Tracefinder: Changes (Tracefinder #2) by Kaje Harper #LGBT #DuoReview

Dana and Mtsnow review Tracefinder: Changes (Tracefinder, Book 2) by Kaje Harper (Self-published by Kaje Harper, August 4th 2016, 469 pages) To read the review for Tracefinder: Contact click here.

Note: A copy of this story was provided in exchange for an honest review.

Blurb: Brian can Find a lost child or a wanted criminal, but when his secret gets out, even Nick’s skills and connections may not be enough to keep them safe.

Brian Kerr is now free of his dangerous boss and his domineering brother. He’s eager to start using his psychic Finding talent to help people, if he can figure out how to do that safely. His dyslexia, and his tendency to act simpleminded under stress, make building his new life a daunting challenge. And while his not-quite-boyfriend, Nick, is willing to support him, in bed and out of it, Brian doesn’t want to lean on Nick. If their relationship is going anywhere, he has to be a full partner and handle his own problems.

Nick Rugo’s walking a tightrope instead of settling into the ordinary cop’s life he’d hoped for. He’s hiding too many things from too many people. He has told professional and unprofessional lies that will come back to haunt him. Now, with Brian determined to start Finding again, he’s not sure he can protect the man he cares for. If all that wasn’t enough to make him start punching walls, he also has a suspicion that Brian’s brother Damon and sister Lori may be out there, lurking, ready to complicate their lives.


Buy links:  | Amazon | B&N | ARe |  Add to Goodreads



MtSnow’s review:  Last year I had the opportunity to read the first book in this series, and when I heard this second one was available, I couldn’t pass it up. Well, it’s Kaje. Autobuy author. New release. Book 2…and Dana offered me the chance to do a duo review. Win-win!

This one was an absolute winner for me. It should definitely be read AFTER book 1, so the reader can get a feel for Nick, Brian, ‘Bry’, Charlie, and all the other supporting characters. The first book barely seems to be the tip of the iceberg. This one, well it’s a big ol’ CHUNK of the iceberg. Real people. Real flaws. Bad choices. Not so bad choices. And lots of wondering what the heck will happen next.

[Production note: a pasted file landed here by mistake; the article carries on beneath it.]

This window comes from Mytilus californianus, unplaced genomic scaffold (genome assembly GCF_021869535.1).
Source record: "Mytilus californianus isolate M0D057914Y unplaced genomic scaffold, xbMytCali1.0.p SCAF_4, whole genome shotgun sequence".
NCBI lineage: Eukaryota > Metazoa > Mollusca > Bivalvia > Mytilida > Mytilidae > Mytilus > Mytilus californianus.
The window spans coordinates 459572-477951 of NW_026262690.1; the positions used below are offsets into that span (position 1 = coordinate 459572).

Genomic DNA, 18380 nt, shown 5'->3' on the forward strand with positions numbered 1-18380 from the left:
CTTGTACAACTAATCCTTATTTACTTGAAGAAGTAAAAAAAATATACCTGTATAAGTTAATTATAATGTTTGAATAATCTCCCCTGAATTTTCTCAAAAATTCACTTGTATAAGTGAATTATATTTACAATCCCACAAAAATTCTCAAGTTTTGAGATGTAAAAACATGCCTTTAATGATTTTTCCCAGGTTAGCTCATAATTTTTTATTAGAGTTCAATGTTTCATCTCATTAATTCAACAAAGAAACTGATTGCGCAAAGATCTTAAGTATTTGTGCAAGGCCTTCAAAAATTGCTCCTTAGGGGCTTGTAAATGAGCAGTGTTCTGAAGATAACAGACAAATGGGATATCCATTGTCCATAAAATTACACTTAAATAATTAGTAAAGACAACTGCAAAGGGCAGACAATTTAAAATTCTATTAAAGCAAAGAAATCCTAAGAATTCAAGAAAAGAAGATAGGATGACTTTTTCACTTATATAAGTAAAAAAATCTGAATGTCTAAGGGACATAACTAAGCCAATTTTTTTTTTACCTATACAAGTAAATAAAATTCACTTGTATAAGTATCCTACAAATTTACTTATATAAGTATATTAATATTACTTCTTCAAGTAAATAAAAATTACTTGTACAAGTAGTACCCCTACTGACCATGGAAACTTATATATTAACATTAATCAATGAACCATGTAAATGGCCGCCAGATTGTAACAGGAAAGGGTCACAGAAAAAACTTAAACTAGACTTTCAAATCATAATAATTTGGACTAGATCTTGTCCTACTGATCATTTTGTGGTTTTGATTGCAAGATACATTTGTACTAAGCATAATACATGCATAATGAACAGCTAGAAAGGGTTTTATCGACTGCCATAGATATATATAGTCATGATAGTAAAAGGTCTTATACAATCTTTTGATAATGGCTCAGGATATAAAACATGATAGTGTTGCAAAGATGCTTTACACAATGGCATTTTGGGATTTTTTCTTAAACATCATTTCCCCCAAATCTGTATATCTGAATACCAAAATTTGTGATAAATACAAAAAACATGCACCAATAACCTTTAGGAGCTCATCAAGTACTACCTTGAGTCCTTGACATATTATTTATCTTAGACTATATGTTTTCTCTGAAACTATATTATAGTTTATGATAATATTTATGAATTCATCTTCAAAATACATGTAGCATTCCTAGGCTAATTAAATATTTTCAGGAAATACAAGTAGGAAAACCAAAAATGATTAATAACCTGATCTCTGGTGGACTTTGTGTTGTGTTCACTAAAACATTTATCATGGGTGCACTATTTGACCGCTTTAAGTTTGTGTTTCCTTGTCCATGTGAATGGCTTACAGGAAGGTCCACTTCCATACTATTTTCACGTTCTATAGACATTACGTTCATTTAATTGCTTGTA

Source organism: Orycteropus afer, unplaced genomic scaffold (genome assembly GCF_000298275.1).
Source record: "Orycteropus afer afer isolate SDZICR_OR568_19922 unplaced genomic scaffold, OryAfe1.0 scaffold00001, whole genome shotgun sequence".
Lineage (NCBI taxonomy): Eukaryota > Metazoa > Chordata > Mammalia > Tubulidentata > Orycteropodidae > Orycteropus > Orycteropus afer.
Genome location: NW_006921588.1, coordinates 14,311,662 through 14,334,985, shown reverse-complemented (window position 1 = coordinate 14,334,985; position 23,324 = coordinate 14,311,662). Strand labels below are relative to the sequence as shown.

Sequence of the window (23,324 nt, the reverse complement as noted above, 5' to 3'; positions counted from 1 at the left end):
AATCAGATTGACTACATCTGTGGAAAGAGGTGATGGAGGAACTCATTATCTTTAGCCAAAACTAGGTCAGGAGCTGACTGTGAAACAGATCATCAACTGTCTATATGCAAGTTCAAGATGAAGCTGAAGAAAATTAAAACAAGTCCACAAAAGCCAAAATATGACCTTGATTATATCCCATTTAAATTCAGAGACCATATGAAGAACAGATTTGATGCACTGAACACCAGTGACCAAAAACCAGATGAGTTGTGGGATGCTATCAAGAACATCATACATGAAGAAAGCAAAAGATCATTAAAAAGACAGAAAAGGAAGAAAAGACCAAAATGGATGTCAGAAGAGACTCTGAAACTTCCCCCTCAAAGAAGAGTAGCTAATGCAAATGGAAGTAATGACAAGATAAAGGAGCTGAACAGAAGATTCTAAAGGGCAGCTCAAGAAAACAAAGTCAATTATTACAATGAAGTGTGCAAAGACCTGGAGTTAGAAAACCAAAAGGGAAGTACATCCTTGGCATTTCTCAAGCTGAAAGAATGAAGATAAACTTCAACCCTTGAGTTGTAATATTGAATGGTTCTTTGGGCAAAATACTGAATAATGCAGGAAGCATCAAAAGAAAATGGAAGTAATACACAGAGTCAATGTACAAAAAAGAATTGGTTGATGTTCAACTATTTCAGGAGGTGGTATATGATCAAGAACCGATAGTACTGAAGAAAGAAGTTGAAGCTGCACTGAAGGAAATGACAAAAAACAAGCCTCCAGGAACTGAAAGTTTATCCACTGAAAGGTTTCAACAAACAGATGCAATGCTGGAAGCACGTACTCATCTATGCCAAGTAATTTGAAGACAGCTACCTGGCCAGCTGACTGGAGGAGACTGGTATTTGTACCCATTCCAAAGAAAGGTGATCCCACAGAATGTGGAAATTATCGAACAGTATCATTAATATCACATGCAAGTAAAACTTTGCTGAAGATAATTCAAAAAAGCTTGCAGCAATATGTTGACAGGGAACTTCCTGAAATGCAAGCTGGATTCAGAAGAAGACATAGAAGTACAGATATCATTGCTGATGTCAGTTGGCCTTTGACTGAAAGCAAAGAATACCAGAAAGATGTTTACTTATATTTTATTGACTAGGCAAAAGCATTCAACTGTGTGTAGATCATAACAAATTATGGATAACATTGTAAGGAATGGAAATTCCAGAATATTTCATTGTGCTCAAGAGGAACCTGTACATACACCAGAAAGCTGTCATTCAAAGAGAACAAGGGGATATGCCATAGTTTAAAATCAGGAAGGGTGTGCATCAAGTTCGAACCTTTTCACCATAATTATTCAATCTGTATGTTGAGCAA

In my opinion, there was barely a touch of romance in book 1 of this series, but it had to be done to lay the strong foundation of THIS story. In book one it was a real challenge to see how the author could make it so it didn’t feel like 25-yr-old, hot-tempered, sexy cop Nick was taking advantage of a naive, ‘seemingly’ mentally-challenged and sheltered 21-year-old ‘Bry’. Only 4 years younger. But. We really didn’t know what we thought we knew, did we?!

This book, we get to see the ‘real’ Brian. And the addition of a first night in a gay dance club, an awesome therapist, Charlie (a friend from the past that helps Nick keep it together) and Luger, Brian’s faithful, furry, protective companion helped too. And intimacy, and sexy times. They do happen. Even as these guys fumble their way through unknown territory.

Honestly, yes, I did feel yanked around a little, and scared for both Nick and Brian, but this one ended without a great cliffhanger. Our MCs are just starting to get their feet under themselves, but make an awesome couple, each able to be what the other needs.

Oh. And don’t let me forget to mention the cover. This REALLY helped me get a better idea in my head how Brian could be bigger but not all gym-muscle dude. The way he’s described as ‘soft and doughy’ was a little hard for me to imagine as attractive to Nick. But this cover model does have an edge of softness to him, looking rather cute and not ‘frumpy’. The description of almost albino was used as well in the book. Bravo. Good find for cover model!

There were many twists and turns that made me wonder how things could ever be good for these guys, and even a bit of violence and hard choices, but Kaje didn’t let us down. I’m so looking for more in this series! And even though the number of pages may seem daunting, huge action kept me flipping pages and getting the story read in 2 days. Fantastic. Highly recommended!

9.5/10 Pots of Gold (95% Recommended) – Compares to 4.75/5 Stars

Pot Of Gold 9half

Dana’s review: I was lucky enough to review book one of this series along with MtSnow last February and was intrigued by the characters and the world the author created. I was very excited when we were offered a review copy. The books really need to be read in order to understand the plot and events that went before. Though the main character Brian has abilities that might be considered paranormal, it is a very contemporary setting in which the world is much like the one we live in.

The story starts shortly after the events that happen in book 1. Nick is still trying to earn back trust from the police department that he worked for after not being completely honest about the undercover job he did. Brian is trying to escape the shadow of his other personality, Bry. Bry was a slower version of Brian, good for hiding his abilities and hatred for his old boss, but not good for entering into an adult relationship with Nick. After Brian ropes Nick into trying to find a missing woman, his abilities are brought to the attention of the people Nick didn’t want to discover them. So Nick and Brian embark on a new path that quickly slips out of their control.